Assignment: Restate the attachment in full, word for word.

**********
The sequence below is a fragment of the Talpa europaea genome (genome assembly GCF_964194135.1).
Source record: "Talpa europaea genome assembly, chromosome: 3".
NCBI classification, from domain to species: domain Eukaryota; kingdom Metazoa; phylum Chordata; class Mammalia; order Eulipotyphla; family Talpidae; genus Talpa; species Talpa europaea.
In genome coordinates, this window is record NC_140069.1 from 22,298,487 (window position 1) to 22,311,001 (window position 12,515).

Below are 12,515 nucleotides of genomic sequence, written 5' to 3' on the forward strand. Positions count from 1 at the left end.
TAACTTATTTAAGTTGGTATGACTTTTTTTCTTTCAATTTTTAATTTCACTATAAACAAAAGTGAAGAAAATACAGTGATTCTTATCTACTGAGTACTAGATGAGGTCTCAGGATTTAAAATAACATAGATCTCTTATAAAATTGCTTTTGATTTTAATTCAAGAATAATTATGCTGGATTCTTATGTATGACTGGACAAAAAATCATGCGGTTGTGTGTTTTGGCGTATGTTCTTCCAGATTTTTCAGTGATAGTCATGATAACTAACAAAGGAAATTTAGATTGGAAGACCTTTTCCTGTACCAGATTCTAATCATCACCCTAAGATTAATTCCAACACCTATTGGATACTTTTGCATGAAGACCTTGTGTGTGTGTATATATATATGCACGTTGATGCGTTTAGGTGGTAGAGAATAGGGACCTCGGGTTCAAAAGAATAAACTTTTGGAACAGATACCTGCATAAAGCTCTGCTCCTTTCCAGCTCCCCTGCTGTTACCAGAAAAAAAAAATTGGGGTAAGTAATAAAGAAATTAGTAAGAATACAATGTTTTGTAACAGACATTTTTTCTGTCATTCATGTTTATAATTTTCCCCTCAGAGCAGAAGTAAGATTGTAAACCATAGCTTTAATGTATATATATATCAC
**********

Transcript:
The sequence below is a fragment of the Talpa europaea genome (genome assembly GCF_964194135.1).
Source record: "Talpa europaea genome assembly, chromosome: 3".
NCBI classification, from domain to species: domain Eukaryota; kingdom Metazoa; phylum Chordata; class Mammalia; order Eulipotyphla; family Talpidae; genus Talpa; species Talpa europaea.
In genome coordinates, this window is record NC_140069.1 from 22,298,487 (window position 1) to 22,311,001 (window position 12,515).

Below are 12,515 nucleotides of genomic sequence, written 5' to 3' on the forward strand. Positions count from 1 at the left end.
TAACTTATTTAAGTTGGTATGACTTTTTTTCTTTCAATTTTTAATTTCACTATAAACAAAAGTGAAGAAAATACAGTGATTCTTATCTACTGAGTACTAGATGAGGTCTCAGGATTTAAAATAACATAGATCTCTTATAAAATTGCTTTTGATTTTAATTCAAGAATAATTATGCTGGATTCTTATGTATGACTGGACAAAAAATCATGCGGTTGTGTGTTTTGGCGTATGTTCTTCCAGATTTTTCAGTGATAGTCATGATAACTAACAAAGGAAATTTAGATTGGAAGACCTTTTCCTGTACCAGATTCTAATCATCACCCTAAGATTAATTCCAACACCTATTGGATACTTTTGCATGAAGACCTTGTGTGTGTGTATATATATATGCACGTTGATGCGTTTAGGTGGTAGAGAATAGGGACCTCGGGTTCAAAAGAATAAACTTTTGGAACAGATACCTGCATAAAGCTCTGCTCCTTTCCAGCTCCCCTGCTGTTACCAGAAAAAAAAAATTGGGGTAAGTAATAAAGAAATTAGTAAGAATACAATGTTTTGTAACAGACATTTTTTCTGTCATTCATGTTTATAATTTTCCCCTCAGAGCAGAAGTAAGATTGTAAACCATAGCTTTAATGTATATATATATCAC